A process used to find the roots of a

polynomial, usually used with orders of 3 or more since

factoring is usually used with orders of 2. Also known as

synthetic division.

Given an equation, you can determine possible candidates for rational roots by taking the factors of the 0th power coefficient and dividing them by all possible factors of the nth power coefficient (where n is the order of the equation), including both positives and negatives. For example:

x^{3} - 7x^{2} + 6 = 0

possible roots are: x={-6, -3, -2, -1, 1, 2, 3, 6}

2x^{3} - 2x^{2} + 12x + 12 = 0

possible roots are: x={-12, -6, -4, -3, -2, -3/2, -1, -1/2, 1/2, 1, 3/2, 2, 3, 4, 6, 12}

8x^{3} + 40x^{2} + 60x + 5 = 0

possible roots are: x={-5, -5/2, -5/4, -1, -5/8, -1/2, -1/4, -1/8, 1/8, 1/4, 1/2, 5/8, 1, 5/4, 5/2, 5}

So, it's pretty obvious that there can easily be many many roots to try.

The first step is to set the equation up on a grid. We'll use the first example equation for simplicity. Have the top row of the grid be the coefficients (making sure to include a 0 in the event of an equation "missing" a term).
The left column of the grid will hold the numbers that we want to test as roots.

x^{3} - 7x^{2} + 6 = 0

possible roots are: x={-6, -3, -2, -1, 1, 2, 3, 6}

___|____1____-7____0____6
-6 |
-3 |
-2 |
-1 |
1 |
2 |
3 |
6 |

Next, begin with one of the roots (the more problems you do, the more you'll recognize which numbers you should try first based on the coefficients). In this case, I'll begin with -6. The first step is to drop the first coefficient into the first block of the grid.

___|____1____-7____0____6
-6 | 1
-3 |
-2 |
-1 |
1 |
2 |
3 |
6 |

Now, multiply the number in the grid by the test number (1 * -6), and add it to the next coefficient, dropping the result to the next place in the grid.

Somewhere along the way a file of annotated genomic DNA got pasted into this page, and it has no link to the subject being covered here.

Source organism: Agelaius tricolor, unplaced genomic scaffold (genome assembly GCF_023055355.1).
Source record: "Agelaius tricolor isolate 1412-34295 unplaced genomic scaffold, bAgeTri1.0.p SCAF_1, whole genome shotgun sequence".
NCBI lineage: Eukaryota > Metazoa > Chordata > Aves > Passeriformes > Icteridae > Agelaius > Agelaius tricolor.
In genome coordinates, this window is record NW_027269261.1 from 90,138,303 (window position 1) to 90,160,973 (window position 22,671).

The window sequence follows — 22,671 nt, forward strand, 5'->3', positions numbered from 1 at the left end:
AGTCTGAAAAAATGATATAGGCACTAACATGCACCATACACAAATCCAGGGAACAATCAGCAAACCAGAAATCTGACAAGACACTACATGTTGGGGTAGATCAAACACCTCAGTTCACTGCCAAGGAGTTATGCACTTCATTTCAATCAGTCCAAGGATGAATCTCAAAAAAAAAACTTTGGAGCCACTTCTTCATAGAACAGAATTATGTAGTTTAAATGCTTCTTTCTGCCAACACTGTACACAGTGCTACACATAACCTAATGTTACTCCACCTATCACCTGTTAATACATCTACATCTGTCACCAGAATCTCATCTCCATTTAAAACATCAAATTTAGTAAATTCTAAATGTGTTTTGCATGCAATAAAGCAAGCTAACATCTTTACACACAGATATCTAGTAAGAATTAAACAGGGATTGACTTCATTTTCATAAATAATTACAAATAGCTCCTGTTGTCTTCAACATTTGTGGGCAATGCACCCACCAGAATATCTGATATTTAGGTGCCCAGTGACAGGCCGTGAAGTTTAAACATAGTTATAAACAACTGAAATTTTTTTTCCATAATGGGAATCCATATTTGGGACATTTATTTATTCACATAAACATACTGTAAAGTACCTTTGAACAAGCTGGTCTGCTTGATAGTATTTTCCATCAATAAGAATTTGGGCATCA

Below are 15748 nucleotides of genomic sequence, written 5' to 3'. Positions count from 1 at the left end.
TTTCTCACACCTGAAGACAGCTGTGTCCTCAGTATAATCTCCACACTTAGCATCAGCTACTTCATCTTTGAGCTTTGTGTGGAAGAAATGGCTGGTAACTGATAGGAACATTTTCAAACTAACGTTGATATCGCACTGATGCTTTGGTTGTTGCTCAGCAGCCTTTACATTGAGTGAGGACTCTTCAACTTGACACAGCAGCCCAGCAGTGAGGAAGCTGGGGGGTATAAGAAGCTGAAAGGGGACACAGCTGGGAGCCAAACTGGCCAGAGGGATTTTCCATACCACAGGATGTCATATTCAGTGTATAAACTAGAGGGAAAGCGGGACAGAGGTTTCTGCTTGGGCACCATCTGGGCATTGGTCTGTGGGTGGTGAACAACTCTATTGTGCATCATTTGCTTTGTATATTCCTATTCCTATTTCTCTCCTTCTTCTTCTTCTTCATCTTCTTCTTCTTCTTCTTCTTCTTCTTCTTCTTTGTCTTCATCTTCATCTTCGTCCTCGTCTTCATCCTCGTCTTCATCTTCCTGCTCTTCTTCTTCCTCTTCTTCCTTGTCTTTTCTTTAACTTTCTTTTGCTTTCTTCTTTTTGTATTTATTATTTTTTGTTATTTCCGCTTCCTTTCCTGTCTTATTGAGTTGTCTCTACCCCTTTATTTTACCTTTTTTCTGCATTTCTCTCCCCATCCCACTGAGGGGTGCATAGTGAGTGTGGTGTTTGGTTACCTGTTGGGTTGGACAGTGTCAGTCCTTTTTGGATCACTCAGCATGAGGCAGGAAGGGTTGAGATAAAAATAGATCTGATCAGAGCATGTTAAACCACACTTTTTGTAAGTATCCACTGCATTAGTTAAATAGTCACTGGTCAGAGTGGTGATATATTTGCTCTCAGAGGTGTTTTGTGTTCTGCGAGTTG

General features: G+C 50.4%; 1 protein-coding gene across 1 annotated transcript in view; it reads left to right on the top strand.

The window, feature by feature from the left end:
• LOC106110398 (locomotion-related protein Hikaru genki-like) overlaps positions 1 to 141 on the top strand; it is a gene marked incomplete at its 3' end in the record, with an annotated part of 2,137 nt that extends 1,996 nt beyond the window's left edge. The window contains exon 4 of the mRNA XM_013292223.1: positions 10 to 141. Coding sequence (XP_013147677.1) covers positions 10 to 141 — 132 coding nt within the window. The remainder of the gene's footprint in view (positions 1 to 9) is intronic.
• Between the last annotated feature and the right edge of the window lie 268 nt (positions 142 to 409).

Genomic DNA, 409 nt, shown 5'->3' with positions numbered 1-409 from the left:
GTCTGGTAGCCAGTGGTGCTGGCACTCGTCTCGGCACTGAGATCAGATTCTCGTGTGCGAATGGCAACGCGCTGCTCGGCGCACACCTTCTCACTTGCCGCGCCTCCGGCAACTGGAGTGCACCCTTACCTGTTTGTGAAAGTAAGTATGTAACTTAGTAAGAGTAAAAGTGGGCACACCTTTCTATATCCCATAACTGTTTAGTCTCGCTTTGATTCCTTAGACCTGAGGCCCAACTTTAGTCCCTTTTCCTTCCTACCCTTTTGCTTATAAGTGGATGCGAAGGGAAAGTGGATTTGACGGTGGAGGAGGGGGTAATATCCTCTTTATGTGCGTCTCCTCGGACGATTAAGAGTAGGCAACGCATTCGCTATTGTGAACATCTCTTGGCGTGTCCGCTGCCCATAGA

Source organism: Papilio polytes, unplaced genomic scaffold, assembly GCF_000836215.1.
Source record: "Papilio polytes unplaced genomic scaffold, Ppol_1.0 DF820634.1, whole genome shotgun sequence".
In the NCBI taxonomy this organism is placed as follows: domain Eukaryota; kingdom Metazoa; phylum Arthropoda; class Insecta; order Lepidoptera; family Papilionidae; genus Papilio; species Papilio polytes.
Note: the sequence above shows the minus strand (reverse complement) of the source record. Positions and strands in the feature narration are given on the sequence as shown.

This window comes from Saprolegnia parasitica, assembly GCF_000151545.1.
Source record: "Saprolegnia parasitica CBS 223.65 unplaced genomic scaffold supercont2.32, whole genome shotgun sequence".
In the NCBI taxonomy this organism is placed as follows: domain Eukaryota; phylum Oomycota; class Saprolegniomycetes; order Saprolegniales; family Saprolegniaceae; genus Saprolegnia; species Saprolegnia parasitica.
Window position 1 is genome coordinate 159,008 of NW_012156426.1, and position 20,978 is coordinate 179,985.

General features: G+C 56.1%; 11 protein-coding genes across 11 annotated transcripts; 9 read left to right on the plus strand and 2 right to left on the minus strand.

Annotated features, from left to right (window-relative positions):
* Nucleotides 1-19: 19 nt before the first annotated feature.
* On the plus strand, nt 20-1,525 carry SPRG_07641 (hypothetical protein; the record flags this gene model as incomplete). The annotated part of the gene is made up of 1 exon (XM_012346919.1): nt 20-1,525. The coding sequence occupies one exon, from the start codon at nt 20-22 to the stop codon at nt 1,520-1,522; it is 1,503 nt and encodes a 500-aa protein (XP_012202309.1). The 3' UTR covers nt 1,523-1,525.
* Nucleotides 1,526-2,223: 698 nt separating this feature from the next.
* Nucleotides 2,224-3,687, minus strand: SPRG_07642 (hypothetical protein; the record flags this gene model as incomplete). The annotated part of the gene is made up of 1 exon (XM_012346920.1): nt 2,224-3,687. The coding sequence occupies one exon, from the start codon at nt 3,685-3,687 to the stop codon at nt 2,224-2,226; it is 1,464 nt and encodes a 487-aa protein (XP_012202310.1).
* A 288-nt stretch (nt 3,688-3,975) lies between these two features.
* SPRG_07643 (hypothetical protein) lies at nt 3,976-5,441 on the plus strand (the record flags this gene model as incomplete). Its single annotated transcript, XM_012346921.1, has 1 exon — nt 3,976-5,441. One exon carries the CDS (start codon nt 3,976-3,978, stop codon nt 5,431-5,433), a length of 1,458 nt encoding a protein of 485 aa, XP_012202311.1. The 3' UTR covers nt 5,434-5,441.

___|____1____-7____0____6
-6 | 1 -13
-3 |
-2 |
-1 |
1 |
2 |
3 |
6 |

Repeat for each column until the end.

___|____1____-7____0____6
-6 | 1 -13 78 -462
-3 |
-2 |
-1 |
1 |
2 |
3 |
6 |

These results tell us two things. 1) -6 is not a root, because if it were, the last number would be a 0. 2) -6 is a lower boundary, because the sign of the results alternate. This means that no number less than -6 can be a root (which we already knew- but the concept is important).

___|____1____-7____0____6
-6 | 1 -13 78 -462
-3 |
-2 |
-1 | 1 -8 8 -2
1 |
2 |
3 |
6 |

So -1 is also a lower boundary. We've now eliminated -2 and -3 because of that. In this problem there is no upper boundary, unfortunately. An upper boundary occurs when all of the numbers are positive, but in this case, the highest we can try is 6, and the second column will be -1.

Now to examine what happens when a root is found.

___|____1____-7____0____6
1 | 1 -6 -6 0

This means that 1 is a root of the equation, and that we can now factor (x - 1) out of (x^{3} - 7x^{2} + 6). The result will be that we've now changed the equation into

(x - 1)(x^{2} - 6x - 6) = 0.

The second factor can be obtained by lowering the order of the equation by 1, and taking the numbers obtained through synthetic substitution as the coefficients for the terms. The resulting second factor is called the depressed polynomial.

Long story short- now that we know the second factor, we see that it's unfactorable, so now you'd have to use the quadratic formula... but I'd prefer not to go there. If something in this seems unclear, feel free to /msg me and I'll see if I can fix it.

It should also be noted that all of this is just a fancy method of advanced trial and error. Essentially, what you are doing in this is plugging numbers into the equation and seeing if they equal 0. It does, however, have advantages in A) determining which numbers are possible roots, B) eliminating possible roots based on behavior of other possible roots, and C) factoring the polynomial once a root is found.